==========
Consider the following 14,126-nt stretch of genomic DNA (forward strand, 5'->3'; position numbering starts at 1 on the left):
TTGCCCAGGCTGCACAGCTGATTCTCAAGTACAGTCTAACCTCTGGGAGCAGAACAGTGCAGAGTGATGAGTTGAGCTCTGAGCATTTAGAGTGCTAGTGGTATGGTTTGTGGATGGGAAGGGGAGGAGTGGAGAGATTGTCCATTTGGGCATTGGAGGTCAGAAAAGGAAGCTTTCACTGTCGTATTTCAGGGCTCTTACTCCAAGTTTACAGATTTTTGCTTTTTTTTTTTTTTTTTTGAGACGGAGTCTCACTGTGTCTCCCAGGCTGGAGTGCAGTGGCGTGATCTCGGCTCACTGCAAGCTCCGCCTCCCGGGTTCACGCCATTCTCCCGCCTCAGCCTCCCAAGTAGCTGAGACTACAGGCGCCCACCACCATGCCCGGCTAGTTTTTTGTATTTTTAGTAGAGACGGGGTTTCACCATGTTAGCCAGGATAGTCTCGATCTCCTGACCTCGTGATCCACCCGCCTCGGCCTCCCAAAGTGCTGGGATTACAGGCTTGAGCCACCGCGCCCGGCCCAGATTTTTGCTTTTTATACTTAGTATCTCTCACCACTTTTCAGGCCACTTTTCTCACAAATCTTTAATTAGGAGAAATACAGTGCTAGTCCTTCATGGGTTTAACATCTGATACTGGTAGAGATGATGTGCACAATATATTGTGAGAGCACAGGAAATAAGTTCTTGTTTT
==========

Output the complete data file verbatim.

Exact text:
Consider the following 14,126-nt stretch of genomic DNA (forward strand, 5'->3'; position numbering starts at 1 on the left):
TTGCCCAGGCTGCACAGCTGATTCTCAAGTACAGTCTAACCTCTGGGAGCAGAACAGTGCAGAGTGATGAGTTGAGCTCTGAGCATTTAGAGTGCTAGTGGTATGGTTTGTGGATGGGAAGGGGAGGAGTGGAGAGATTGTCCATTTGGGCATTGGAGGTCAGAAAAGGAAGCTTTCACTGTCGTATTTCAGGGCTCTTACTCCAAGTTTACAGATTTTTGCTTTTTTTTTTTTTTTTTTGAGACGGAGTCTCACTGTGTCTCCCAGGCTGGAGTGCAGTGGCGTGATCTCGGCTCACTGCAAGCTCCGCCTCCCGGGTTCACGCCATTCTCCCGCCTCAGCCTCCCAAGTAGCTGAGACTACAGGCGCCCACCACCATGCCCGGCTAGTTTTTTGTATTTTTAGTAGAGACGGGGTTTCACCATGTTAGCCAGGATAGTCTCGATCTCCTGACCTCGTGATCCACCCGCCTCGGCCTCCCAAAGTGCTGGGATTACAGGCTTGAGCCACCGCGCCCGGCCCAGATTTTTGCTTTTTATACTTAGTATCTCTCACCACTTTTCAGGCCACTTTTCTCACAAATCTTTAATTAGGAGAAATACAGTGCTAGTCCTTCATGGGTTTAACATCTGATACTGGTAGAGATGATGTGCACAATATATTGTGAGAGCACAGGAAATAAGTTCTTGTTTT